Pressure on Levi, Morkel to shape up

2012-09-12 00:00

GETTING their primary power-hitting factors Richard Levi and Albie Morkel into some sort of groove will be a keen Proteas’ wish when they wind up their tour of England with the third Twenty20 international at Edgbaston tonight.

Neither of the known boundary-seekers — Levi at the top of the order and Morkel as an intended middle-order “finisher” — has yet been able to post a meaningful score in the mini-series.

Levi got a first-baller in the severely reduced and eventually abandoned second contest at Old Trafford on Monday, being caught off a wide delivery from Steven Finn down the leg side, and failed to reach double figures in the first match at Chester-le-Street.

The more experienced Morkel, meanwhile, holed out for three in Manchester and did not get to the crease in the opener, which South Africa won 1-0. They cannot be eclipsed in the series now as the action shifts further south to Birmingham.

The left-handed Morkel had been with the national squad during the ODI series in England, but has had no game time in the Test and 50-over series as he has been recuperating from injury.

So unless either (or both) gets among the runs today, they will go onward to the ICC World Twenty20 in Sri Lanka next week minus the benefit of personal form at the crease, although Morkel has looked fairly decent with the ball in brief opportunities.

Theirs is a high-risk, tricky trade in this format, where the pressure on them to be potential match-winners is ever-present.

But at the same time, it is probably fair to say a certain amount of heat has been mounting on them to be more consistently prominent for their country’s T20 cause.

The burly, 24-year-old Levi has played six T20 internationals and not yet come even remotely close again to repeating his whirlwind 117 not out off 51 deliveries against New Zealand in Hamilton earlier this year.

His next best score for the Proteas is 19. Is Levi simply a one-innings wonder, or perhaps even too much of an indelicate slogger?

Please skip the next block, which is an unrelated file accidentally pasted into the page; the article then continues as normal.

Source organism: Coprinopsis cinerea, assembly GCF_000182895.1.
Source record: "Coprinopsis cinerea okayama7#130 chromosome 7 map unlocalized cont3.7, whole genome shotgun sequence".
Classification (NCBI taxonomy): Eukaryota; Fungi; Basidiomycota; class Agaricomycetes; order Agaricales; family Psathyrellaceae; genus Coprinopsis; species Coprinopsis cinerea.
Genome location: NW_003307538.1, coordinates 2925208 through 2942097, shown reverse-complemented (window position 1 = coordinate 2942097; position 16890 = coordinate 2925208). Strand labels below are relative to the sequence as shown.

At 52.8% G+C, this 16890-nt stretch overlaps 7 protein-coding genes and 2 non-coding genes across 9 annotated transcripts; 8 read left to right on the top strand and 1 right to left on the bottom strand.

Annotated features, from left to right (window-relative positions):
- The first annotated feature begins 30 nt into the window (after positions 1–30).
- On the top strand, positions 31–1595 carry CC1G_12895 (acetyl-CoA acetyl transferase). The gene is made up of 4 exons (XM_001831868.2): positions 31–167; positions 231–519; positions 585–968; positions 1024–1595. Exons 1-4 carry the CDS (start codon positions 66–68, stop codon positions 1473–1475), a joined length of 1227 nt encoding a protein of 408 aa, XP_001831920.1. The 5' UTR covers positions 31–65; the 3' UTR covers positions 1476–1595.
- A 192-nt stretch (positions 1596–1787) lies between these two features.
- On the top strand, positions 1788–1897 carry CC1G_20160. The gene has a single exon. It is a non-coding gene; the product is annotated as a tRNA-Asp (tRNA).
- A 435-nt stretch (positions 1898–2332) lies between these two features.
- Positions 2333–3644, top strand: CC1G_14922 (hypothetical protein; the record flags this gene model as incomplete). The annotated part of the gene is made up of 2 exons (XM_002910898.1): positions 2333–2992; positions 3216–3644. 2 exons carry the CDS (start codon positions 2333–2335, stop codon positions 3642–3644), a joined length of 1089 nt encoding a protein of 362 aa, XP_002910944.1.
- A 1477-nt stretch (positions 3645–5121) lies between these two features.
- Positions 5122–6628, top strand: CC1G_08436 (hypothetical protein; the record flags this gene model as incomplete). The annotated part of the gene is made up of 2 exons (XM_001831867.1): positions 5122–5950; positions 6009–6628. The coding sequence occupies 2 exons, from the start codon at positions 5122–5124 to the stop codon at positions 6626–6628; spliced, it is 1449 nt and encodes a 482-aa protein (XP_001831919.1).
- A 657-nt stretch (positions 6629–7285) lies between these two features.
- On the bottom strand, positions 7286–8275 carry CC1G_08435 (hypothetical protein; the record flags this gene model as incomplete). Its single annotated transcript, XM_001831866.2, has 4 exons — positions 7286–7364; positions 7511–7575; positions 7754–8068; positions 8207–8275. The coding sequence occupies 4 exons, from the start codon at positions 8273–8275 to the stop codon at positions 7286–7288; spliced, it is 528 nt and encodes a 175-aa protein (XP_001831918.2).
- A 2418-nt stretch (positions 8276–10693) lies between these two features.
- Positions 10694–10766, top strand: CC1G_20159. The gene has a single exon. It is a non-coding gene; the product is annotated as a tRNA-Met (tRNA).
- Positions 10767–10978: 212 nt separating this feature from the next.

These are issues the Cape Cobras player may gradually have to contend with, whether unfairly or not, unless he discovers some more regular mojo.

Otherwise the curtailed affair was reasonably useful to both sides, while it lasted, in terms of practising playing under “reduced overs” circumstances.

While each team’s innings basically turned into a lottery, and Hashim Amla anchored the visitors’ charge, coach Gary Kirsten would have been heartened with the professional, cool-headed short stint in the field, where the Proteas kept England in check.

Morné Morkel bowled a wonderfully economical two overs, and both he and Robin Peterson also grasped excellent outfield catches.

Proteas assistant coach Russell Domingo said yesterday that Monday evening’s bash gave the team ideal preparation leading into the ICC World T20 in Sri Lanka.

“I don’t think the national side have been involved in a lot of those shorter type of games, so going to the World T20 where those situations could be a possibility is probably a great exercise for us,” Domingo said.

“It gave us some idea of how to approach our innings, how to approach our defence when we’re bowling and our strategies in those situations.

“There was massive value in having a shortened version because that is a distinct possibility going into a World Cup.”

Domingo praised Dale Steyn and Morné Morkel, who bowled superbly in the opening overs, showing impressive degrees of control and composure given the high-pressure situation.

Kirsten will miss the final game tonight as he returns to South Africa to spend time with his family. He will join up with the T20 squad on Sunday in Sri Lanka, ahead of the ICC World T20 starting in a week.

Sporadic time away from the game has been a strong characteristic of Kirsten’s management style since he took over the role 15 months ago.

He said: “ I have made a decision to go home and to see my family and that was something that was always been part of my thinking when I took up this job.

“I think it will also be good for the team, just to have me out of the space for a little bit and to see how the ship runs.

“I’m looking forward to seeing how that unfolds.”

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